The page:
The Senate today launched another attempt to get state-budget negotiations with the House of Representatives going a month sooner than usual. Senate Majority Leader Mark Schoesler was among those voting to have the first state-government revenue forecast of each year delivered on Feb. 20, rather than March 20. Legislative budget-writers use the forecast to put the finishing touches on their proposals.
“Three weeks into this year’s session, I’m still optimistic that we will get our work wrapped up on schedule – but bringing the revenue forecast forward by a month sure would help our chances,” said Schoesler, R-Ritzville. “The sooner those revenue numbers are in hand, the sooner we can have budget debates and budget votes. The more time the Senate and House have to negotiate their differences and reach agreement, the more likely we are to avoid an overtime session.
“This change is right in line with our majority’s emphasis on making government more efficient. If the House leaders care as much as our Senate majority about adjourning on April 26, and being able to go home with our work complete, bringing this bill to a vote this coming week is one of the best moves they could make.”
This is the fourth time the Senate has unanimously approved a change in the revenue forecast’s due date. The previous three attempts stalled in the House, without so much as a public hearing on the proposal. If the House decides to also take action this year, the law Senate Bill 5064 creates would go into effect immediately after being signed by the governor. In that case, Schoesler said, the state economist’s office is poised to deliver this year’s first revenue forecast Feb. 20.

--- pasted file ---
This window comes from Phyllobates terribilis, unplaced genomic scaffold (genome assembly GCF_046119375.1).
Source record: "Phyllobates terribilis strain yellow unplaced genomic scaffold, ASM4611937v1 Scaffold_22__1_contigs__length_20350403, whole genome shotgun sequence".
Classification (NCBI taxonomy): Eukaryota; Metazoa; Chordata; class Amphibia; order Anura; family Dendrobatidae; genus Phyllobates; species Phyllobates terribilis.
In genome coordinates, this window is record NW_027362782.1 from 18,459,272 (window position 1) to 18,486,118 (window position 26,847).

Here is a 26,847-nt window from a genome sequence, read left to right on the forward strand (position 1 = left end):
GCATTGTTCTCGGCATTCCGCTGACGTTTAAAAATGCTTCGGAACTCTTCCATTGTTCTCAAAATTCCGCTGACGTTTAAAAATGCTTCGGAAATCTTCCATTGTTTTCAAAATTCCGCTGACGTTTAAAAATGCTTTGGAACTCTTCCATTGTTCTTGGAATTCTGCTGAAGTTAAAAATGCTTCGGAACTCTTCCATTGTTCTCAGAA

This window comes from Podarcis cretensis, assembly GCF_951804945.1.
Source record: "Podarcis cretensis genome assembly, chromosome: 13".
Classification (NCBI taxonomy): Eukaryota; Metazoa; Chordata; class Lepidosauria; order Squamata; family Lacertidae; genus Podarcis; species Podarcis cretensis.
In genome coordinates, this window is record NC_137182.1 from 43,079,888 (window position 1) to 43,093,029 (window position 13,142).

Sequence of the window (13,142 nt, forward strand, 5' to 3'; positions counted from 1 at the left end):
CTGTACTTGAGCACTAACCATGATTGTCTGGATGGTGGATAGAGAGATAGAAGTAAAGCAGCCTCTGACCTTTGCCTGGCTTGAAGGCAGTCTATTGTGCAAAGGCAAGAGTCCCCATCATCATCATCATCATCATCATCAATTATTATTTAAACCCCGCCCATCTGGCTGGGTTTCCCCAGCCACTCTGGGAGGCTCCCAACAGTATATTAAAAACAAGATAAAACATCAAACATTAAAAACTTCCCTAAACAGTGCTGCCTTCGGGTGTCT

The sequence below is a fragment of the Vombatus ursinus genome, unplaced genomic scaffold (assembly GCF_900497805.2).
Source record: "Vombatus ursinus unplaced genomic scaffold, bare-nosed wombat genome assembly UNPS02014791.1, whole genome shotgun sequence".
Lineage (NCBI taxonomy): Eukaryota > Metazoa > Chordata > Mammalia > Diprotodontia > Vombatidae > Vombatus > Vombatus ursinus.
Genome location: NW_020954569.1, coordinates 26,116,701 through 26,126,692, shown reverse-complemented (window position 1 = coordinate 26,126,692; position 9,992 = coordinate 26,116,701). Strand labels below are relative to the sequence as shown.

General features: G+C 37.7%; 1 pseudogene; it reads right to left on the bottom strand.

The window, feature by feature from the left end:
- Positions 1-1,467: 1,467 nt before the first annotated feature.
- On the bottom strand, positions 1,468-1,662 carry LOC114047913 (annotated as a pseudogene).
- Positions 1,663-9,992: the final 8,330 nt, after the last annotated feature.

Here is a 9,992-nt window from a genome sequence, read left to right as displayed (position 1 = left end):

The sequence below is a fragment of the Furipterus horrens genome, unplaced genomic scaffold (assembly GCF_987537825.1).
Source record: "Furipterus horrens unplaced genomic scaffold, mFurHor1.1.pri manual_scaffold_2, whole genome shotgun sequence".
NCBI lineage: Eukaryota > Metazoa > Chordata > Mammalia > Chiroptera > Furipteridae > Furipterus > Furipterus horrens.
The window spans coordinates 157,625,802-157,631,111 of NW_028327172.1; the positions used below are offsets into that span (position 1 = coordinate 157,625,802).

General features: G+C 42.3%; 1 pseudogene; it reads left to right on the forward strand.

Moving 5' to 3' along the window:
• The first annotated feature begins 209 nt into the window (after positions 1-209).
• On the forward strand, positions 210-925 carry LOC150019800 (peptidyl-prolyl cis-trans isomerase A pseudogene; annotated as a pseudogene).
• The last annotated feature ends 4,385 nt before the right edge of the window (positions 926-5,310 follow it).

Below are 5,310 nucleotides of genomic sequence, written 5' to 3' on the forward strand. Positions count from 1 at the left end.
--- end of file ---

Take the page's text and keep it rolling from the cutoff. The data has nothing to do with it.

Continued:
In odd-numbered years lawmakers are given 105 days to meet in “regular” session. Their tasks include developing and adopting a trio of new two-year budgets: one for government’s day-to-day operations, a second for public construction projects, and the third for transportation projects. The state revenue forecast is delivered in mid- to late March, which usually gives legislators a month at most to agree on a new operating budget. In even-numbered years the legislative session is limited to 60 days, as budgets are being adjusted rather than being built from scratch, and the revenue forecast is available in mid- to late February.
“All this bill asks is that the state economist make the forecast available in February every year instead of every other year. It’s a simple, common-sense change that would make the budget process more efficient, and this is the year to begin,” Schoesler said.